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Office Safety

The office Criminal is usually a criminal of opportunity. The criminal selects the time and location for the crime. The victim is not selected but is a matter of chance. The thief will find an open, empty office and take whatever he thinks he can obtain successfully. This is also true of attackers. If a criminal can commit his crime with little or no risk involved he will do it. Our goal is to increase the criminal's risk of apprehension! A criminal doesn't want to get caught; therefore, he will avoid "high risk" areas.

Personal Safety
  • Don't make travel patterns. Change your route, time, etc.
  • Don't stay in an empty building alone, especially at night.
  • When walking in hallways, turn corners at a wide angle; this will give you more time to react to an attack.
  • If you must go in a building, have someone stay with you or at least tell someone where you are, how long you'll be there, and a phone number where you may be reached.
  • Use the "Buddy System" whenever possible.
  • Any time you are alone keep your office door shut and locked: install and use a peephole.
  • If you are riding in an elevator, stand near the control panel so you will have easy access to it if necessary. If someone is on the elevator when it arrives wait for the next one to come. If attacked in an elevator hit as many buttons as you can (except for the stop button).
  • Make it a strict policy not to give out phone numbers or addresses of fellow employees. Get a name and number and have the employee return the call.
  • Keep all rooms, closets, or other small areas locked when not in use. They may be used as a hiding place.
  • If you notice a suspicious looking person in a hallway, take a good look at them and call the Marshall University Police Department immediately. Don't ignore the situation; the M.U. Police want to know about the suspicious person.
  • Avoid secluded areas.
  • Carry a whistle or other noise maker of some sort.
  • Keep private rooms locked at all times. If they cannot be locked, have one installed or install a bell to alert you if someone is entering.
  • If you notice anything out of place in an office, do not enter; call Marshall University Police to check it out.
  • Don't keep scissors, letter openers, or other sharp objects on top of your desk.
  • Keep the Marshall University Police number (4357 or HELP) near your telephone.
  • Avoid walking alone at night. If it is absolutely necessary, stay in well populated, well lighted areas. Also, when walking outside, turn corners at wide angles.
  • Before entering your vehicle, look in the back seat or anywhere else an intruder might hide. When driving, make sure that your doors are locked and windows are up to a point where an arm cannot enter.
Theft control
  • Don't leave valuables in your desk or locker. If this is impossible, keep them in a cabinet which is kept locked at all times.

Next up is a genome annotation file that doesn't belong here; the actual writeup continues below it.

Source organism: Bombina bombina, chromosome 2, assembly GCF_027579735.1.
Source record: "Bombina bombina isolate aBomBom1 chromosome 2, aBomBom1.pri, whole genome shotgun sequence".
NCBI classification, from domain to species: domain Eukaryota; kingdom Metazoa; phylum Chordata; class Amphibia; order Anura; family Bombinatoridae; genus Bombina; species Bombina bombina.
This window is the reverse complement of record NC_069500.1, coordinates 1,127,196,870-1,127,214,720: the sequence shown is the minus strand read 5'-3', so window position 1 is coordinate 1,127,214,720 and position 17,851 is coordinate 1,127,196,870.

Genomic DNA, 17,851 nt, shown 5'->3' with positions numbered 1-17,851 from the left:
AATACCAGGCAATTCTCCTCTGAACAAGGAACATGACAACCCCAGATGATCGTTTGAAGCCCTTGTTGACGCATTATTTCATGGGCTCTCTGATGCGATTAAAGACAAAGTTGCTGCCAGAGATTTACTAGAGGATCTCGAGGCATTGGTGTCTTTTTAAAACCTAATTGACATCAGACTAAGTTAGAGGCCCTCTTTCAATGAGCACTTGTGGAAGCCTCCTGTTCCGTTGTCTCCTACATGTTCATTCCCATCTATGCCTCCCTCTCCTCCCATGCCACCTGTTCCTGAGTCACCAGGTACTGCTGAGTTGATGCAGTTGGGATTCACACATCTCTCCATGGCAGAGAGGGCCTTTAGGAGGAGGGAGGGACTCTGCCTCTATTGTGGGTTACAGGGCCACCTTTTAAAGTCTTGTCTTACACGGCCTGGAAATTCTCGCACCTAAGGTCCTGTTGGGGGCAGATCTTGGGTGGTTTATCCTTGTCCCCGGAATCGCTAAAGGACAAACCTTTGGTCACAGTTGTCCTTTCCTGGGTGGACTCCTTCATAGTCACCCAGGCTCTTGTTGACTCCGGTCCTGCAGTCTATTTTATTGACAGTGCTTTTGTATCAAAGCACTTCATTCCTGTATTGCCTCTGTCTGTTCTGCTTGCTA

• Safeguard credit cards. Keep a list of credit cards along with account numbers in a separate place.
  • Never allow anyone to remove office machinery until the person has been identified and removal has been authorized.
  • If you walk in on a burglar, or are approached by a robber, follow the thief's instructions exactly. Be observant and get a good description.
  • Don't carry a wallet in your rear pants pocket. If you must, turn it sideways so that it will not come out.
  • Don't carry excessive cash while at work. On payday don't endorse your check until the time has come to cash or deposit it. It is wise to deposit most of your check and write checks for necessary items. If excessive amounts of cash are needed, keep it somewhere other than your wallet, such as a make-up case, a tissue pack, etc. Even better, separate it from your purse altogether.
  • Don't leave your work area unattended at anytime unless your door is closed and locked.
  • Maintain an accurate inventory of personal items as well as supplies and equipment in your work area.
  • Keep all storage areas and desk drawers locked except when needed.
  • If on the first floor, be sure to lock windows when the office is unoccupied even during the day.
  • Maintain an up to date list of personnel who have access to your particular work area. Double check when an employee leaves or is terminated that all keys are returned.
  • Report all Crime or suspicious situations immediately to the Marshall University Police Department. 696-4357(HELP).

All members of the University community are urged to lend their support both in reporting crimes and practicing preventive measures to reduce them. Effective law enforcement and protection requires citizen cooperation and assistance. The rapid and successful detection of crime and the apprehension of criminals depend heavily on the speedy reporting and dissemination of facts to University Police. We all share the responsibility for making Marshall University the safest possible place in which to learn.